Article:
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What did civil society lose as women entered the workforce? Examining the complex ways in which civic organizations – once built on the voluntary labor of women – are now suffering…

A few weeks ago, our daughter brought home from school a field trip announcement for students in her grade and a request for parent chaperons. The field trip announcement was followed a few days later by an anxious note about there not being enough volunteers to accompany some classrooms and a plea for more parent volunteers.

Now, it’s not that parents don’t want to volunteer. But in our neighborhood almost every parent works, and most parents work full time. A stay-at-home mom? My children don’t know any. Parents who spend 40 (or more) hours a week at the office and more hours commuting can’t be regular school volunteers and struggle even to volunteer to chaperon a single field trip: the thought of giving up one of a limited allotment of “personal days” or the pressure of a looming deadline simply crowds out volunteer time.

The Atlantic’s Emma Green’s recent essay, “What America Lost When Women Entered the Workforce,” looks at this phenomenon writ large. As she observes, when women started working in greater numbers and for longer hours, not only were family life and workplace culture profoundly changed, but so was civil society.

The changes in civil society, Green argues, have mostly been for the worse because women volunteer less, and because they causes for which they volunteer have changed.

The first part of Green’s argument, that women volunteer less, is straightforward: There are only so many hours in a week, and when so many of those are spent at work it’s just much harder to find time to volunteer.

But the second part of Green’s argument, that working has changed the nature of the causes for which women volunteer, is more complex. In a past era, Green argues, women volunteered for a very broad range of causes, including on behalf of those outside their own social sphere:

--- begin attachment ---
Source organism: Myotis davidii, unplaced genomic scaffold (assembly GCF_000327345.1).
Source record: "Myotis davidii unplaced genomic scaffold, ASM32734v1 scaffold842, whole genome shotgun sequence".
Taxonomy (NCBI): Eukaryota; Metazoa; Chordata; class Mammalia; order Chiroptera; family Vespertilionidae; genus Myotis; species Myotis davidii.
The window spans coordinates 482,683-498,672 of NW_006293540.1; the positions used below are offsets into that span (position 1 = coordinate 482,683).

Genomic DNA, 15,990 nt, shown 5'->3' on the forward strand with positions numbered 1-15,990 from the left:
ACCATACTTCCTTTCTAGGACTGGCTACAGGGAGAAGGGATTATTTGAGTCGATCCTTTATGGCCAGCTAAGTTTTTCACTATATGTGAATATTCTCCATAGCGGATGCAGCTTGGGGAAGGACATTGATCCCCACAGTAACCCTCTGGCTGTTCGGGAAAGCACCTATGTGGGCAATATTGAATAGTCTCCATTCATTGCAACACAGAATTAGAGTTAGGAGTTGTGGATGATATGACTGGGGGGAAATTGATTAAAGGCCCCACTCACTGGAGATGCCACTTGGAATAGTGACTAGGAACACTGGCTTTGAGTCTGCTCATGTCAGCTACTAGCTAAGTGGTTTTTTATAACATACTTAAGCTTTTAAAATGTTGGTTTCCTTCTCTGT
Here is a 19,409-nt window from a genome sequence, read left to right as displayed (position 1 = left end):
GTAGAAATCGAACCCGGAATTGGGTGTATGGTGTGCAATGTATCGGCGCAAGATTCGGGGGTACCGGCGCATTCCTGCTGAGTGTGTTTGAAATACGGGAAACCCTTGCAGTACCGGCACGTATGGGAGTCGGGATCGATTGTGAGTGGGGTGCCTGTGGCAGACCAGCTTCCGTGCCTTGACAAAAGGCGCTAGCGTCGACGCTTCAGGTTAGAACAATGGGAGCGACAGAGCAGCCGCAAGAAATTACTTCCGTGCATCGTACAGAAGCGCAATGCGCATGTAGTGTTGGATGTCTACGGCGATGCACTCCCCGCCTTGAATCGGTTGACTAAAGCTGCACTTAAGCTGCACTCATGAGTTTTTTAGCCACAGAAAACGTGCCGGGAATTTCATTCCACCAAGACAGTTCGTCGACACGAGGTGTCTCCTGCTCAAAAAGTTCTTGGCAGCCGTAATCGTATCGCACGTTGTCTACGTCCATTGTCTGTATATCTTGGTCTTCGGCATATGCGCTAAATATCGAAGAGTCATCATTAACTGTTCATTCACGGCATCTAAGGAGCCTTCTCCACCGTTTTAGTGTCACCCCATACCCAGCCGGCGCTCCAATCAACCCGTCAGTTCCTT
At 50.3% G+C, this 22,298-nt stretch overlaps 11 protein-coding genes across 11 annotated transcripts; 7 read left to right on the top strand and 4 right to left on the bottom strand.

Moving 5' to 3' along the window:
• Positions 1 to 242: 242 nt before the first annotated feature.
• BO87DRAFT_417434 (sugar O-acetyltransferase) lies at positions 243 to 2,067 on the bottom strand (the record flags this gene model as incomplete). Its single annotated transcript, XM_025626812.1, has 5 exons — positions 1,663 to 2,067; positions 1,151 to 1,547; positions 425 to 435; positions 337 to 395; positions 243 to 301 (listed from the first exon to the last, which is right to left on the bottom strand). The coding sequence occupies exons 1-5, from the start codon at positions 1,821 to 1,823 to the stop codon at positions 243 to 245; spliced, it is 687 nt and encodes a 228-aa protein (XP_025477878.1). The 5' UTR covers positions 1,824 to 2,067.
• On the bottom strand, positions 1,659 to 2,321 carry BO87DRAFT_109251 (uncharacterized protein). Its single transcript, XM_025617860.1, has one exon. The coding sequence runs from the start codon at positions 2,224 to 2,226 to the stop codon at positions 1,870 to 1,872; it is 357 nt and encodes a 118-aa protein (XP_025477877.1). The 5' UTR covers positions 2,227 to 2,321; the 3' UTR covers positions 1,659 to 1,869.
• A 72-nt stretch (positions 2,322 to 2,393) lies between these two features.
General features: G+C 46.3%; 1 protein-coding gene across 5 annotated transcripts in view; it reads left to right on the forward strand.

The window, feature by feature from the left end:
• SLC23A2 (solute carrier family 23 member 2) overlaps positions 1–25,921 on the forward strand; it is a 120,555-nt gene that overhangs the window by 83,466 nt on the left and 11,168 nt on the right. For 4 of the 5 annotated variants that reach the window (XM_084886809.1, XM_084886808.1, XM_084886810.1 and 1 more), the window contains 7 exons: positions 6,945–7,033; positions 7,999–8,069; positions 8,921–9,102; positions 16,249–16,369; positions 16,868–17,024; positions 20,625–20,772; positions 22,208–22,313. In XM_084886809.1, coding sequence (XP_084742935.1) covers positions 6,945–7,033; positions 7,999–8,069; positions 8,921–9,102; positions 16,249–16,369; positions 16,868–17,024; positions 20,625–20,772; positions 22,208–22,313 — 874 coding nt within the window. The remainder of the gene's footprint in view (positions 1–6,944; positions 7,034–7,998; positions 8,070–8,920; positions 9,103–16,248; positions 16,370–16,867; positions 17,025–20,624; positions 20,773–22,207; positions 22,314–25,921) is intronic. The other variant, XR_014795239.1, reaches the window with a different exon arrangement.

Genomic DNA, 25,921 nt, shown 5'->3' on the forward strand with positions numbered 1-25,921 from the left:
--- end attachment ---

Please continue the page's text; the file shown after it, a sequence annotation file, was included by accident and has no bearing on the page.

"[Women] volunteered their time, waged political campaigns, and advocated for the poor and elderly. They organized voters, patronized the arts, and protested the government. … Women often took up the causes of the “worthy” poor, especially women and children, forming organizations with elaborate names like the Female Association for Relief of the Sick Poor, and for the Education of Such Female Children as Do Not Belong To, or Are Not Provided for, by Any Religious Society."

Nowadays, Green, argues, if working women volunteer, their volunteer work is typically limited to causes that immediately serve “their own kids and families,” such as their children’s schools. In the past, women surely volunteered at their children’s schools—but they had, on top of that, time to volunteer for Female Association for Relief of the Sick Poor too. When women can volunteer less, they unsurprisingly prioritize causes closest to their own household. The consequence, Green argues, is that “the most vulnerable members of society have lost their best allies—women—partly because those women are too busy working.”

On top of that, the working mothers who do volunteer are more likely to be wealthier and better-educated—and when they spend their volunteer time at their children’s schools and in their local community, their efforts further enhance the opportunities and privilege already concentrated there. The changes in women’s patterns of volunteering may contribute, if Green is correct, to increasing social and economic inequality.

Of course, the changes in women’s roles have brought innumerable positive effects to civil society too—but Green’s essay emphasizes the complex consequences of the entry of women, and especially mothers, into the workplace.

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